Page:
Even before I arrived in Saskatoon, I felt like Fantastic Film Festival-action was meeting me like a herald of things to come. It had something to do with the man waiting at my flight’s gate conspicuously wearing a black eyepatch that threatened spy movie villainy. It also had something to do with the man behind me in security and his laptop that tested positive for “explosive residue.” Fortunately for me, action-thrillers weren’t slated until Day 2 of the Saskatoon Fantastic Film Festival and my flight proceeded without complication, bringing me to Day 1 of SFFF and a block of films featuring some disturbed title characters.
The Festival opened with Girl #2 (David Jeffery, 2016), an ironic short film that pits two college women in an unusual rivalry while trapped in a sorority house with an archetypical horror movie killer. The short’s self-conscious humour and gore was a perfectly selected amuse-bouche for the SFFF and its opening feature, Tragedy Girls (Tyler MacIntyre, 2017). MacIntyre’s blackly comic slasher film finds sociopath blogger-BFFs Sadie and McKayla (Brianna Hildebrand and Alexandra Shipp) capitalizing on the presence of a psychotic killer in their sleepy town, letting them indulge in their own murderous desires while also achieving social media stardom. Slickly full of teenage jargon, hallway politics, and brazen ruthlessness, Tragedy Girls naturally draws comparisons to Heathers in spirit and Detention in look – kudos to Letterboxd reviewer “Harrison” for labelling the film “The Edge of Se7enteen.” MacIntyre’s film, a winner of top prizes at FrightFest, Macabro, and the Brooklyn Horror Film Festival, sticks to the amoral rules of its constructed world and never softens in its gore, laughs, or inhumanity. What’s not so “fetch” about Tragedy Girls is its inability to make more of itself. The film satirizes fame-seeking, social media obsessives, faux-140 character profundity, and masculine definitions of identity and value, but Tragedy Girls struggles to do more than revel in its bratty transgressions, leaving it a potentially entertaining watch but much less of the cultural touchstone it ought to have been.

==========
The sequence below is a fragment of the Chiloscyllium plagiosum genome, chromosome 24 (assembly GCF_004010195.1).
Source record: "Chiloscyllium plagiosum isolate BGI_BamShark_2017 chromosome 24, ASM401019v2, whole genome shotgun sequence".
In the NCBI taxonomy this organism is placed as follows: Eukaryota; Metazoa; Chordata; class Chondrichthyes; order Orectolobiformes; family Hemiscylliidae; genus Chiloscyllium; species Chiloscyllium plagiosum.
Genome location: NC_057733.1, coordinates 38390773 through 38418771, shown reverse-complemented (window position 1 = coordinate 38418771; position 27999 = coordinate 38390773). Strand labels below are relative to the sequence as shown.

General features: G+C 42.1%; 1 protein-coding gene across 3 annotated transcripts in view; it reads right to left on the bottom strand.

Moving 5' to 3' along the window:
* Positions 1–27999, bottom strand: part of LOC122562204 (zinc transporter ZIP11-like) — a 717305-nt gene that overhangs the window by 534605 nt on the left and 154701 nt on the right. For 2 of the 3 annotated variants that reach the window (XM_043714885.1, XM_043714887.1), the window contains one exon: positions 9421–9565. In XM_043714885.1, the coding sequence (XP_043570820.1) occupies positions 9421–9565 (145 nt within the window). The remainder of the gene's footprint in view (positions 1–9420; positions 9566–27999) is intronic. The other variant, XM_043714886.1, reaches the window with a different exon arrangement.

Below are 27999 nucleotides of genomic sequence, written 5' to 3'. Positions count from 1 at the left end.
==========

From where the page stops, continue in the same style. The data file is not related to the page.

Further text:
A more fascinating representation of the female sociopath was found in Poor Agnes (Navin Ramaswaran, 2017), a film that asks if it’s still “Stockholm Syndrome” when it happens in Northern Ontario. Lora Burke is captivating as the monstrous Agnes, a psychotic woman who sees herself as a God-like arbiter of life and death. Agnes captures Mike (Robert Notman), an investigator looking into one of her past victims, and she proceeds to torture and manipulate him into being an obedient participant in her terrible pastimes. Filmed and told in a restrained style, Poor Agnes rests on the able shoulders of Burke. Small in stature but powerful in frame, Agnes radiates an intensity that transforms those around her into lesser beings existing only by her non-intervention. She converts male arrogance and sexual desperation into weakness, using her quirky demeanour and sexual aggressiveness as a dog-whistle for the victimization of her chosen suitors. Poor Agnes is the monstrous revenge of the Manic Pixie Dream Girl and it’s rather stunning. It’s easy to see why it won Best Canadian Feature at Fantasia.